I can hear it now, some of you are probably staring at your screens yelling “WHAT YOU SAY !!. Well obviously you must be new around here, because if you’ve been hanging around this blog and podcast for any appreciable length of time, you would know about Anime Secret Santa. After all, I’ve written about it several times before, and we’ve even participated in it for the past few years as well.

Basically the Anime Secret Santa project involves a bunch of bloggers (and perhaps podcasters too) who get together and put their names into a virtual hat, which the Reverse Thieves then proceed to mix up. They then pair off bloggers, and ask each of them to recommend an anime for the other to watch. The trick is that they don’t tell them who the recommendation came from. Once you have your anonymous donors’ recommendations in hand, you then proceed to pick an anime off their list, watch it and review it. Yes, exactly like that whole Secret Santa thing, which you are undoubtedly familiar with. (After all it’s probably been used as a plot device in at least a few Christmas-themed anime episodes…) The idea is to get people to step outside their comfort zones if you will, and watch and review shows they may not have considered before. It’s a great way to find out about anime that, maybe you might not have considered before, but ended up liking a lot. (Or maybe you hated it, and then you can write a really scathing review. There have been some pretty hilariously epic ones.) Plus it’s a lot of fun.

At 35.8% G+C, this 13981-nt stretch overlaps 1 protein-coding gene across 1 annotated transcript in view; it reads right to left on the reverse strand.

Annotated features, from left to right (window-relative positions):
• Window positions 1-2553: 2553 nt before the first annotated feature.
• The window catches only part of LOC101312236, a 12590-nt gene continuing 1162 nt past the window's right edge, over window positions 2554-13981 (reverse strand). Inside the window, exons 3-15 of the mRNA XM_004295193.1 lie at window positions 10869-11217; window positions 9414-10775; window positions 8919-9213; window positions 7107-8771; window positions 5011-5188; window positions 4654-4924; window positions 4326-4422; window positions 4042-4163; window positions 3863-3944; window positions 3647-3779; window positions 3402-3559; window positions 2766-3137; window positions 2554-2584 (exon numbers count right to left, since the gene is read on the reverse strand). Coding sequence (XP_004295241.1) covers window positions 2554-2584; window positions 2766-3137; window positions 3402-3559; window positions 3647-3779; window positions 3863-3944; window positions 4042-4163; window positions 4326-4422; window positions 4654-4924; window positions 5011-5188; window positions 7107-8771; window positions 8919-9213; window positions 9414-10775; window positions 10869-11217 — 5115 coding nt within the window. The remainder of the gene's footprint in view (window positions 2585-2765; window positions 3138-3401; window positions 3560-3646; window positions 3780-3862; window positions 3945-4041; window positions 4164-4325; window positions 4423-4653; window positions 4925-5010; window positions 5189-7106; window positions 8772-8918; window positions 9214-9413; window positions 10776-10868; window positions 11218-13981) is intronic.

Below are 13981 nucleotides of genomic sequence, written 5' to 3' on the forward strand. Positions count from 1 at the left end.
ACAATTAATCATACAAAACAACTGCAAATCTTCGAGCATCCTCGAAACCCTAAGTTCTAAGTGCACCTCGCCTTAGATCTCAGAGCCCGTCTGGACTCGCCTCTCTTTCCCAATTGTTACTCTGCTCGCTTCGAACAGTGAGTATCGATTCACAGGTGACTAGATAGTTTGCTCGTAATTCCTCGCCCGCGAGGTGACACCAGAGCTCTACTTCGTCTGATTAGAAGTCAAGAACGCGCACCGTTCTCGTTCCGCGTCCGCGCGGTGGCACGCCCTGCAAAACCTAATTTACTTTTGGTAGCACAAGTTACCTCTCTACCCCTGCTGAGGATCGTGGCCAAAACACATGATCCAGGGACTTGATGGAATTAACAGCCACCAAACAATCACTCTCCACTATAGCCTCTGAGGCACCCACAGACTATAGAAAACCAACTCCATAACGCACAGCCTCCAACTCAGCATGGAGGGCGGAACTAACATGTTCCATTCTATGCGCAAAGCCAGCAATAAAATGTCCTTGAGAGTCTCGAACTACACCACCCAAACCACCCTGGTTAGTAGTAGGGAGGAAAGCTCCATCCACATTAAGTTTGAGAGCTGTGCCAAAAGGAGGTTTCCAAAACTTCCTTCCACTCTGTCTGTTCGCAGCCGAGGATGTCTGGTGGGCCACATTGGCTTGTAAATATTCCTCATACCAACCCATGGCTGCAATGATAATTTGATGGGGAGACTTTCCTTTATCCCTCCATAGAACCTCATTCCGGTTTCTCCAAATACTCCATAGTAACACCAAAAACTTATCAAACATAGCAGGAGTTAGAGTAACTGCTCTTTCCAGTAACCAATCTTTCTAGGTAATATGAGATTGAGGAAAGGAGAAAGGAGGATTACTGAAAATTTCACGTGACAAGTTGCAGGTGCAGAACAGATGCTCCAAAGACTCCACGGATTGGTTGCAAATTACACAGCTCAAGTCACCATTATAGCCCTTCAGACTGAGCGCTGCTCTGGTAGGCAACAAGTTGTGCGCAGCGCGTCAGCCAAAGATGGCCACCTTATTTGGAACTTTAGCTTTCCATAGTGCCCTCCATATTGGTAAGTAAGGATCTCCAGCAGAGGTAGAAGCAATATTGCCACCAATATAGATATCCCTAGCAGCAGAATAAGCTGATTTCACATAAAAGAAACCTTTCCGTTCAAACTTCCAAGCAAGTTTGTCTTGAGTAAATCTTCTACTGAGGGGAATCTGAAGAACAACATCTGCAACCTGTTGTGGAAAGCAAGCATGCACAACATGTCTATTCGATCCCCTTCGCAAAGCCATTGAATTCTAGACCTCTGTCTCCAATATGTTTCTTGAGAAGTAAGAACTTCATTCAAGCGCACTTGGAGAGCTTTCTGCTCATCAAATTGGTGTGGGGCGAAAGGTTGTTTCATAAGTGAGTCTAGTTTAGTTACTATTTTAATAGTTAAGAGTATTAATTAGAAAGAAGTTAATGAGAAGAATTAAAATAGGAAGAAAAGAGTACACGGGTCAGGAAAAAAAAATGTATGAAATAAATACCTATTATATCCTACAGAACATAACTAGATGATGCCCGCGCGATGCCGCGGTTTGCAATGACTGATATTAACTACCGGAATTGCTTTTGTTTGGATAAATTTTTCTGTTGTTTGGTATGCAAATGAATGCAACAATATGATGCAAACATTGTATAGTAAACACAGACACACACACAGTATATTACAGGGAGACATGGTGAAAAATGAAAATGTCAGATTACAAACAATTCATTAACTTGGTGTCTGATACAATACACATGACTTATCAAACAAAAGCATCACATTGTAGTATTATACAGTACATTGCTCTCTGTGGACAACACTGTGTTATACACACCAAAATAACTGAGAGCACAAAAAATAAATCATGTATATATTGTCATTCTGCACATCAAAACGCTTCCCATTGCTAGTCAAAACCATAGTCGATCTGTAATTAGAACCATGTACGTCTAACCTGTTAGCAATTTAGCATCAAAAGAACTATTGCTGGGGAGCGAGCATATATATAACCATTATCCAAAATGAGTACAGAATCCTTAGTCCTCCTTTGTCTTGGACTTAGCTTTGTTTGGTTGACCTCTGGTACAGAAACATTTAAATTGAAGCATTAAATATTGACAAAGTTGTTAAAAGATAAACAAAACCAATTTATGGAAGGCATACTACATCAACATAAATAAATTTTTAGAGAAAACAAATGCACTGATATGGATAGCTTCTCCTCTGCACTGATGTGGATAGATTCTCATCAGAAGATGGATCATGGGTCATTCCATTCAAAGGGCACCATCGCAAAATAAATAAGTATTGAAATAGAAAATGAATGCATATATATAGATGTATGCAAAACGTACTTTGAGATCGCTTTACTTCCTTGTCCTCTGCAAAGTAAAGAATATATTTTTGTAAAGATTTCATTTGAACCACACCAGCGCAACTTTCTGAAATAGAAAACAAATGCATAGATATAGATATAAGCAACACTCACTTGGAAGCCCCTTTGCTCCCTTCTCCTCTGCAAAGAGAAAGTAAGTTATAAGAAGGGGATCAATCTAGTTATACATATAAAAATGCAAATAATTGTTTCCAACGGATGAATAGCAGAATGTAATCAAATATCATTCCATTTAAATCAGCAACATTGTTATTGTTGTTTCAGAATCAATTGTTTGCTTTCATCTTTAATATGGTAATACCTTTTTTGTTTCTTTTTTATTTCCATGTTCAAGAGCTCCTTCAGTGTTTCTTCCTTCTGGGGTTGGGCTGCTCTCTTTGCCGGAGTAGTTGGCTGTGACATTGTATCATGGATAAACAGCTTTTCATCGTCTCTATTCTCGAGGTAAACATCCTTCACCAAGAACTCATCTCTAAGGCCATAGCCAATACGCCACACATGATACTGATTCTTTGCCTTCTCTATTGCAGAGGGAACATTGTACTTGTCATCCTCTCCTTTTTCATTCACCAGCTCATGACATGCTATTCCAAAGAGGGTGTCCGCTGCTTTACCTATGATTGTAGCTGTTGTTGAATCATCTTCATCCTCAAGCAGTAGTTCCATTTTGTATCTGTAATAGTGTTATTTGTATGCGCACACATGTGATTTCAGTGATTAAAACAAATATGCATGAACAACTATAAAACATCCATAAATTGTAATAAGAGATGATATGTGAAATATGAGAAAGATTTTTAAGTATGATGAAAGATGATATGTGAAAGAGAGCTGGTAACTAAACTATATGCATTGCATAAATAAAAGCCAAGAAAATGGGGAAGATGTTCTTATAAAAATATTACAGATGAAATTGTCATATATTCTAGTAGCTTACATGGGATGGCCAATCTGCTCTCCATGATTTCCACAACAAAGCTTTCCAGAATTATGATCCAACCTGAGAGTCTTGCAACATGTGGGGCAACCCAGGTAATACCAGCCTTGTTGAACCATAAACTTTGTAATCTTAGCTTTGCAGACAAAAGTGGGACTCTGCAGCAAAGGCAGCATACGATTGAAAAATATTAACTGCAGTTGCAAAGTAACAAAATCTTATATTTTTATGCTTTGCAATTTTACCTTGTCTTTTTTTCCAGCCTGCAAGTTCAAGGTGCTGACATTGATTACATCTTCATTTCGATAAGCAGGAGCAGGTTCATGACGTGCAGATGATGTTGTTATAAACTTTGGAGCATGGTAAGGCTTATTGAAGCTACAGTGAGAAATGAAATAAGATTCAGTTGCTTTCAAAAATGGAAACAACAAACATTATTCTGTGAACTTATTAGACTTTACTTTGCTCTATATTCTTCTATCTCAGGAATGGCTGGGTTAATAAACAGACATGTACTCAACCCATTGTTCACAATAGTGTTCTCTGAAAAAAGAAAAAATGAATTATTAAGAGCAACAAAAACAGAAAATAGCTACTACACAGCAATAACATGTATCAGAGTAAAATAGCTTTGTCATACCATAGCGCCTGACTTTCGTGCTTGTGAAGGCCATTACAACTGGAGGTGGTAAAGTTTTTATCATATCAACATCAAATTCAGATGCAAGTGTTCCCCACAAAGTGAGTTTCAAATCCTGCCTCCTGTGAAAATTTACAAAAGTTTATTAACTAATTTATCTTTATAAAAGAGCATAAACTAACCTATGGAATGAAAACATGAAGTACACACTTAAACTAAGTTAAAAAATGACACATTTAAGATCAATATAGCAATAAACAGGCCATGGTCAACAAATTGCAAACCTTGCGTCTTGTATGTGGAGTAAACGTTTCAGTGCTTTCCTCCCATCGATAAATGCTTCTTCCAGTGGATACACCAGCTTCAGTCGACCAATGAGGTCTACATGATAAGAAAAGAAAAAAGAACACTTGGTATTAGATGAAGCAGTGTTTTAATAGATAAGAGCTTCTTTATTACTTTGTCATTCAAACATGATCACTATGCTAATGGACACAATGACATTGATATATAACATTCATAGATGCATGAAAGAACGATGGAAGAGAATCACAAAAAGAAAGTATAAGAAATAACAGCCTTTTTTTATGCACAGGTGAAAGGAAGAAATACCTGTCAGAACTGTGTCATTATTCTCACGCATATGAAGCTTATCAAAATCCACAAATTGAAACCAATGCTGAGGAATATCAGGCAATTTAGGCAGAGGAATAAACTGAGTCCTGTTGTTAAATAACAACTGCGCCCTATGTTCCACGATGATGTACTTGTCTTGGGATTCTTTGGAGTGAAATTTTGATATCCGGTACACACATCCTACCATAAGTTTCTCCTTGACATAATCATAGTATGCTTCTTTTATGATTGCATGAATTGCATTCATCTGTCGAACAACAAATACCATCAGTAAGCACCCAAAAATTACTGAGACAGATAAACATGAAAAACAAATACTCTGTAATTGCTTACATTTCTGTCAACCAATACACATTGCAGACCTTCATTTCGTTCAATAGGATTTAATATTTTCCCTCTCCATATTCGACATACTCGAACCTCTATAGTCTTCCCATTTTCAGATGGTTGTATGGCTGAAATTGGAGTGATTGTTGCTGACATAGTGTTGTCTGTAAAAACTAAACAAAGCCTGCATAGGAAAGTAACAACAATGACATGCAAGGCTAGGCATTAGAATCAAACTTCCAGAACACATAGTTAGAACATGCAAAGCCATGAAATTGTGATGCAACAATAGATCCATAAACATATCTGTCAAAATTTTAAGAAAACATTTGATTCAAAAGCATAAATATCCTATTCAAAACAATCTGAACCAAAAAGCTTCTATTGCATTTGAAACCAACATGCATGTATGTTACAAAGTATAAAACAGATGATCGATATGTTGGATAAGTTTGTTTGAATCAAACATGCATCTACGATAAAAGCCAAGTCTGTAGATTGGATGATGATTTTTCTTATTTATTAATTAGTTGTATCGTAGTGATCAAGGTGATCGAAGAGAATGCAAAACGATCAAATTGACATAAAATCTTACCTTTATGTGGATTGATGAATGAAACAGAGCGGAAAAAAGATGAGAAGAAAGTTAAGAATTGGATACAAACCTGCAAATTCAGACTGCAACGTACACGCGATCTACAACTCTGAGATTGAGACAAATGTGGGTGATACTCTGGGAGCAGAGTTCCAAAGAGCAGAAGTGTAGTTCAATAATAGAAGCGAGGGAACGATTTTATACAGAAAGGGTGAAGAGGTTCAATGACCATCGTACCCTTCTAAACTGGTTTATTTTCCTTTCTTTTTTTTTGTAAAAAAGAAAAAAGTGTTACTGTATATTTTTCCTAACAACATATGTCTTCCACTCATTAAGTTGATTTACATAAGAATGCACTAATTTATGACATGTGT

Want to participate? It’s pretty simple. First, you’ll need to set yourself up on one of those “keep track of what anime I’ve watched” sites, such as Anime-Planet (my personal favorite) or MyAnimeList. They are all free to join, and are pretty useful in their own right. Then, once you’ve listed all the anime that you’ve seen, e-mail your name, blog/podcast’s URL and the URL to your anime listing site profile page to the Reverse Thieves with the subject line “Secret Santa Participant.” (Also, if for whatever reason you would prefer not to have to watch/review fansubs, be sure and mention that in your email.)

All entries are due by Sunday, October 6th, so you better hurry! Check out the Reverse Thieves blog post for full details and where to send in your entry. Naturally, if the fates allow it, Otaku no Podcast will be participating this year as well. And we hope that you will too!